This posture of prosecution produced many adverse setbacks along with a two year undercover sting named ‘Operation Timicua’ costing tax payers hundreds of thousands for 13 arrest to which some still have open cases. They used and publicized the sting in an effort for increasing their militant budget and all arrest were militant, swat team style for publicity, yet their report for the media was nothing like the facts of each of the cases. Not a single person was charged with looting graves or ceremonial complexes nor did they find and sell items to support a drug habit, yet that was the public pitch. Even some of the evidence used in show casing the success of the operation was not in the case but made for good, rich camera footage.

Unfortunately, since this shock and awe campaign, the presence has had after math momentum of others being reeled in to a new heightened scrutiny of the law, and many cases though not as militant in arrest are coming up crooked, missing evidence and Monsanto like drawn out legal proceedings for nothing more than to drain the financial ability of the accused thus forcing them into a plea deal.
Listen, the word ‘may’ is now a negative auxiliary verb, it is now proven language that can remove your rights and entitle government the ability to change policy without consent as they see fit, and then shift enforcement against the citizen and prosecute accordingly whether you are aware or not aware of the laws. They have showed no common sense enforcement and extended no grace in recent prosecutions. No first time offender warning citations to educate the public but rather full blown arrest with zero tolerance taking all artifacts without a warrant from the accused’s property whether it was part of the case or not.

We have met with some House Representatives lately who are going to question Pam Bondi, our Attorney General, to see if first she knows about these cases, and if this is truly and transparently the state’s position for lawyers to be targeting this matter as they have. If so, it appears the State has decided it is in our best interest to move in a ‘may not’ posture with the Department of Historic Resources paired and enforced by FWC as her staff prosecutes current cases and will continue down this path until the statute is amended. The subjective catch in it is this. It is a contradicting position for the state legal side since the statute is the same as from 95 to 2005 where the ‘may’ prompted an implemented program and was our state wide IFP reality. Now citizens are outlaws because the state removed a means to be legal but never adjusted a law to read, ‘shall not’.

Currently, citizens are in pigeon hold and in this limited position, it is against the law to recover any historic artifact from waterways since there is no procedure to acquire permitting…. thus….zero tolerance. Theoretically one can be arrested for cleaning up waterways if their trash includes objects older than fifty years and could be charged with a misdemeanor for disturbing a historic-era artifact since you would then be stealing from the state sovereignty submerged lands. The compounding irony, is that folks currently getting charged, are also losing their whole collections unrelated to the event of their charges, and they have the burden of proof put on them to prove artifacts confiscated in the militant style raids were not from Florida waterways in a time of the current interpretations and enforcement of the law… i could be helping in a river clean up, be charged with a ring-tab beer can, and the state come and confiscate my whole private collection of artifacts with claims it all came from state lands specifically submerged.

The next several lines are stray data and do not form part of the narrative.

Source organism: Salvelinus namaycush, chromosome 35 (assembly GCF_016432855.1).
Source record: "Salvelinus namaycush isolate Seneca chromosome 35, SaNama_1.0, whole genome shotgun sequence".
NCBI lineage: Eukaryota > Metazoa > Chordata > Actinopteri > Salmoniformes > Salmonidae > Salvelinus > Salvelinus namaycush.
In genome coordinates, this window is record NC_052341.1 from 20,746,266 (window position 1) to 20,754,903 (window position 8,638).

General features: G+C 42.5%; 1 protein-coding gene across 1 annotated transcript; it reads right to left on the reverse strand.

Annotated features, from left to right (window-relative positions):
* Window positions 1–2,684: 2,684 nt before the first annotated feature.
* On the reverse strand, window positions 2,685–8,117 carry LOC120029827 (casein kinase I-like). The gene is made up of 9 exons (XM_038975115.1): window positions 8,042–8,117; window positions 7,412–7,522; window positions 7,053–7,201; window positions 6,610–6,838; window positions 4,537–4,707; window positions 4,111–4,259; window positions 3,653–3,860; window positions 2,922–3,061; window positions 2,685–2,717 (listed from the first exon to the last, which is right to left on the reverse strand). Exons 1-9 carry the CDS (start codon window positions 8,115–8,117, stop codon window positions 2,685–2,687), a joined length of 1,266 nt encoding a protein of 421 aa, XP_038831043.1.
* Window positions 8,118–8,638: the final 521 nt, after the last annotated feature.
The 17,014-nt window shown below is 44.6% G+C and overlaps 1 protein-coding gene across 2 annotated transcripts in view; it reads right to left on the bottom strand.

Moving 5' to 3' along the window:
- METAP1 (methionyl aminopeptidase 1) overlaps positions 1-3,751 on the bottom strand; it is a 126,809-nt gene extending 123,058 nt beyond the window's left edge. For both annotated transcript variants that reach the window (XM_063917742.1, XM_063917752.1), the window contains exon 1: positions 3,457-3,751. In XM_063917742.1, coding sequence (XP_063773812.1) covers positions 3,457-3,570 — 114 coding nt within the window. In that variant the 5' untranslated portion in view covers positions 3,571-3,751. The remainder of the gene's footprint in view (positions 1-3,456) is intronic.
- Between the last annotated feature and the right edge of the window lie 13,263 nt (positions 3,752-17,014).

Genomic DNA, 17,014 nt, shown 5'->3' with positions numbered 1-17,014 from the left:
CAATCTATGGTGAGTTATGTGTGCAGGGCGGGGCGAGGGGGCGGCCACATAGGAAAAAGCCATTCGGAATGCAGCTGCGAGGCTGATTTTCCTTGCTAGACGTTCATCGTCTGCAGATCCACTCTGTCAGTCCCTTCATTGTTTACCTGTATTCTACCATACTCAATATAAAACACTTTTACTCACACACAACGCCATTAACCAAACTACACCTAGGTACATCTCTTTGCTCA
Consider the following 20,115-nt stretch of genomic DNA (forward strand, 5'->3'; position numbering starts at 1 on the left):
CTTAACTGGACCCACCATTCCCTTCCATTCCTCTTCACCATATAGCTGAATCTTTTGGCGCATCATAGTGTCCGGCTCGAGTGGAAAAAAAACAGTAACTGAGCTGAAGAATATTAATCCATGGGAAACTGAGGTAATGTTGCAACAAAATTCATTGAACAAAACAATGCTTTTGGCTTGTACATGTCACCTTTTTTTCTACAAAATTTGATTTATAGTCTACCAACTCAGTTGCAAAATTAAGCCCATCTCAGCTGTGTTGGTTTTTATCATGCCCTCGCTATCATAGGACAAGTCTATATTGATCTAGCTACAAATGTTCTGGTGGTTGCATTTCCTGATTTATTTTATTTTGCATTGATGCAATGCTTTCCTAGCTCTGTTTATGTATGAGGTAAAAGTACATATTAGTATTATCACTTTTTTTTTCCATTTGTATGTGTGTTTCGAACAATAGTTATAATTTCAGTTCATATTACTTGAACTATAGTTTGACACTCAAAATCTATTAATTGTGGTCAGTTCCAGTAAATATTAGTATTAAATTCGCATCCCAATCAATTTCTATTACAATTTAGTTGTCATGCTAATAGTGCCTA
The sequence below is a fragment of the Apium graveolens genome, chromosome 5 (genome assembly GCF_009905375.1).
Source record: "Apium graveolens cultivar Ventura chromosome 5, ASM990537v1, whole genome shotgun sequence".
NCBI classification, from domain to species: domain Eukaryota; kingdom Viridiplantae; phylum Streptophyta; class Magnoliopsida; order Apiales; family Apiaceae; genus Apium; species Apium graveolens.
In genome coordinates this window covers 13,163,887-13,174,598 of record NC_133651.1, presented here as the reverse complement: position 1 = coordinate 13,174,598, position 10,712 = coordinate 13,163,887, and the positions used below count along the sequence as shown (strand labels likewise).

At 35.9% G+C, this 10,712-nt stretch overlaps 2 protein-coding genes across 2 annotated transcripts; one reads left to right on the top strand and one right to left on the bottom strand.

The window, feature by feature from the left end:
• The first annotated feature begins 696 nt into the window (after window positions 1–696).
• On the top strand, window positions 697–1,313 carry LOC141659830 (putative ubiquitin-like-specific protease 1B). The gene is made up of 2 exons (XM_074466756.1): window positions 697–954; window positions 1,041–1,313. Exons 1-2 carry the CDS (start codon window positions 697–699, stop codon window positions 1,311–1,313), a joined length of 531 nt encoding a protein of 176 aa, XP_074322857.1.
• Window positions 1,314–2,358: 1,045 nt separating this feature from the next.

Needless to say, many do not have their stuff back yet from Operation Timicua, and the enforcement has no specialist helping the collector recover their artifacts. With no amnesty clause grandfathering items in a collection setting forth ownership to the individuals, this gives entrance for state wide pilfering of people’s property under the wiggle room in statute language and is the over reach and byproduct of an anti-collecting agenda. But we are organizing to unite and stand up against these injustices.

For our kids’ sake, it needs to be stopped! Enough is enough! It is our hour for unity, so collectors, I beseech you to unite, and not only on a local front but also on national scope. Even if you would say, it is still legal here, I would advise anyone who has not already, to begin to form relationships with lawmakers and let them know how you feel about other states injustice and campaigns to fight for their rights back. Collectors take your Capitol. Many of you may have connections with law makers already with other topics and political interest, so why not begin to discuss this as well. Get ahead of the curve, and educate those outside of our community that you not be next in loss of permission to obtain artifacts legally.

Lastly, if you would like to help the push for progress in Alabama, Georgia and specifically in Florida at this time, please join and show your support with us, TriState Archeological Society.

We have an advocacy fund specifically supporting personnel that they can have an ongoing presence with our district representatives at the Capitol, so if you would like to help us in that way as well, the time has never been more important.
Right now in Florida, governmental over reach and misuse of sovereignty could set a tone for other states in the future. Please consider helping us strike out, and adjust the laws here. It could have lasting impact for us all, everywhere.

TSAS President
Teben Pyles